Milestone has undertaken several initiatives with this in mind, Dooley explained. For example, the company invested around $300 to $500 per community to start food pantries in all its employee break rooms, stocked with everyday essentials that workers might need, including products such as toothbrushes and deodorant.

“When we tour our prospective residents, we take them by the break room, because we’re proud that we do this … how we care about our staff,” Dooley said. “It’s evolved into program where other staff members bring in their bounty. If they have a peach tree, they bring in their bounty … these are team members helping out team members.”

This type of program creates a “huge differentiator” over employers such as Walmart or Taco Bell, he believes. Milestone also invites staff members and their families to come in during certain hours and use the amenities at communities, such as pools or computer rooms. This is also a benefit that a retailer, for instance, can’t offer. It also generates intergenerational interaction and adds to the sense that residents and workers are like family.

Be bolder in selling the mission

The panelists name-checked a number of companies that they admire and try to emulate when it comes to workforce practices, including Chick-fil-A and Alaska Airlines. A common thread linking these companies is that they successfully unite their workers around a motivating mission, and they have become desirable places to work as a result.

Providers and the industry as a whole have not done a good job in promoting the mission of senior living to potential workers, Hutson argued.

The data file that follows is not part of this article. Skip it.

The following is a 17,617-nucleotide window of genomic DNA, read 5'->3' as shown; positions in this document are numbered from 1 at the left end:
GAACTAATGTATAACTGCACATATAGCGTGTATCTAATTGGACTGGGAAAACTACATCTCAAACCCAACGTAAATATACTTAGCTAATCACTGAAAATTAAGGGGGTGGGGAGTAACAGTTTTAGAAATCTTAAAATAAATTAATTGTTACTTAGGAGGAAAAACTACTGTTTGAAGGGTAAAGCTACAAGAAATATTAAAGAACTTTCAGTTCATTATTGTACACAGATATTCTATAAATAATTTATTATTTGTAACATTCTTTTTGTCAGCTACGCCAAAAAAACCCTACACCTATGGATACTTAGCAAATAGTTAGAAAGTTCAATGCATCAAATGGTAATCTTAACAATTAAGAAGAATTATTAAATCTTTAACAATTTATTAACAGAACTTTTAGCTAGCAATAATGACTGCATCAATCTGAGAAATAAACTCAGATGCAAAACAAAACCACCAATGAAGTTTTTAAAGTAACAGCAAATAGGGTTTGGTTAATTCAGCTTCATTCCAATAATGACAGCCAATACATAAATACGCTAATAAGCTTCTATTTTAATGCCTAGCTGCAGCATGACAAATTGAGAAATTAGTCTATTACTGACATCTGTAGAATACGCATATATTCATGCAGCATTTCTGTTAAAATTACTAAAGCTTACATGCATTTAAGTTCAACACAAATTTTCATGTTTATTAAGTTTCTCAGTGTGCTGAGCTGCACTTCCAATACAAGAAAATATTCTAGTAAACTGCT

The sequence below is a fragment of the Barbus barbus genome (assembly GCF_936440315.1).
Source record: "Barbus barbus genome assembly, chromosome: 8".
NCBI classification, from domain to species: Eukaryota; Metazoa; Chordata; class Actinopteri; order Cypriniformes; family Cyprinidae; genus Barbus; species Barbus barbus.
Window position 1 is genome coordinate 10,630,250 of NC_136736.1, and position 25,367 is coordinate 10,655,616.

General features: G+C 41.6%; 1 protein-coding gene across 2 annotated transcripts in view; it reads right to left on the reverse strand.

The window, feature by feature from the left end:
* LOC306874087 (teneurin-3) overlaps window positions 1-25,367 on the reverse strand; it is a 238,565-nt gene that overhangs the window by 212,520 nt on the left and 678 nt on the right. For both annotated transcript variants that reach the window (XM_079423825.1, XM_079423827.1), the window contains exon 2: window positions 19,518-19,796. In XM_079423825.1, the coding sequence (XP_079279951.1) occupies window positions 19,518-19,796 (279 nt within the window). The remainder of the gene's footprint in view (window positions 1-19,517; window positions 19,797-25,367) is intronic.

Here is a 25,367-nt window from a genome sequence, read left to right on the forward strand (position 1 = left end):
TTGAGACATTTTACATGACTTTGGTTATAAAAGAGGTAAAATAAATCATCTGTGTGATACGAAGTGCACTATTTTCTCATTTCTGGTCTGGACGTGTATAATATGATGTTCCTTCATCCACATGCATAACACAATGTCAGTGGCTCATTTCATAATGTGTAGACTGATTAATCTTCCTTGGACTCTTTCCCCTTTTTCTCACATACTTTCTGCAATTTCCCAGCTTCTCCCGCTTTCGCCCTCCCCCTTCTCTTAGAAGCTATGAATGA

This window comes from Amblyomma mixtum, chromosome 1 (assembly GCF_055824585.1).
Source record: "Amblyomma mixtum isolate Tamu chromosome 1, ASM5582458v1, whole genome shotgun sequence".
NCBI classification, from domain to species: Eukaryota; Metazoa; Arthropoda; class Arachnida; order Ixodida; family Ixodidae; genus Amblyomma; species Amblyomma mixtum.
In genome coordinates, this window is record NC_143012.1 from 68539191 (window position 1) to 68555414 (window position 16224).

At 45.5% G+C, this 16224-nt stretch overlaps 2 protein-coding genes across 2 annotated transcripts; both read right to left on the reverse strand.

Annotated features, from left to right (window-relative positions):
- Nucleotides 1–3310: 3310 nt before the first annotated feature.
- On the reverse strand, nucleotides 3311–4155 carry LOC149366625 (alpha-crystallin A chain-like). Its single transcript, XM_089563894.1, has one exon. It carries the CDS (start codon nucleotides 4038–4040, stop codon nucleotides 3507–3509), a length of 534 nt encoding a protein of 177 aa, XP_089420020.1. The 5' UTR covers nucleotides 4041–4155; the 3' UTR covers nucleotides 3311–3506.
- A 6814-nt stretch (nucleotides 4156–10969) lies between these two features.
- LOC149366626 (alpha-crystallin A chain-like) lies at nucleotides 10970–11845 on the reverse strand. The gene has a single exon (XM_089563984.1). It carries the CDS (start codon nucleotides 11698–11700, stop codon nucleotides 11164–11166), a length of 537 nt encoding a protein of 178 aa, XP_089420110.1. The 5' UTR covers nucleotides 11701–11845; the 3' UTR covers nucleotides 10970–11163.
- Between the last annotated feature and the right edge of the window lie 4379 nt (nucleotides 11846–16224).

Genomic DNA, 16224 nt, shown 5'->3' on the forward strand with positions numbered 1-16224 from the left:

“As an industry, we’ve done a pathetically poor job of telling our story,” he said.

He cited another company as a potential model for putting mission front-and-center: Nike.

The sportswear giant recently made waves by including Colin Kaepernick in an ad featuring the tagline, “Believe in something. Even if it means sacrificing everything.” This is a reference to Kaepernick kneeling during the national anthem prior to NFL games, in protest over police brutality against African-Americans. Subsequently, the star quarterback was not drafted, and he is claiming in a lawsuit that the NFL colluded to keep him out the league.

The Kaepernick ad has led to some people vowing to boycott Nike, and has given rise to debate over whether the ad campaign is admirable or harming the company’s brand.

“You’ve all seen what Nike has just done with Colin Kaepernick,” Hutson said. “It may be an incredibly savvy marketing move, but I really think it derives more from the culture of the company — it represents who they are, and some people are going to look at [the ad] and be just appalled and go out and burn their Nike shoes, but I think it’s really smart in connecting with a younger customer who really wants to do business … with organizations whose beliefs align with their own. That’s never been more obvious to us.”

Senior living companies don’t have to stir up controversy but should be inspired by Nike’s boldness in appealing to people who are socially conscious and mission-oriented, he argued. He named REI Outfitters as a company that has done effective content marketing, which not only woos customers to shop at the store but makes it clear that REI is a great place for people to work if they have a passion for the outdoor lifestyle that the company facilitates.

“We have a real opportunity as socially responsible companies,” he said.

Written by Tim Mullaney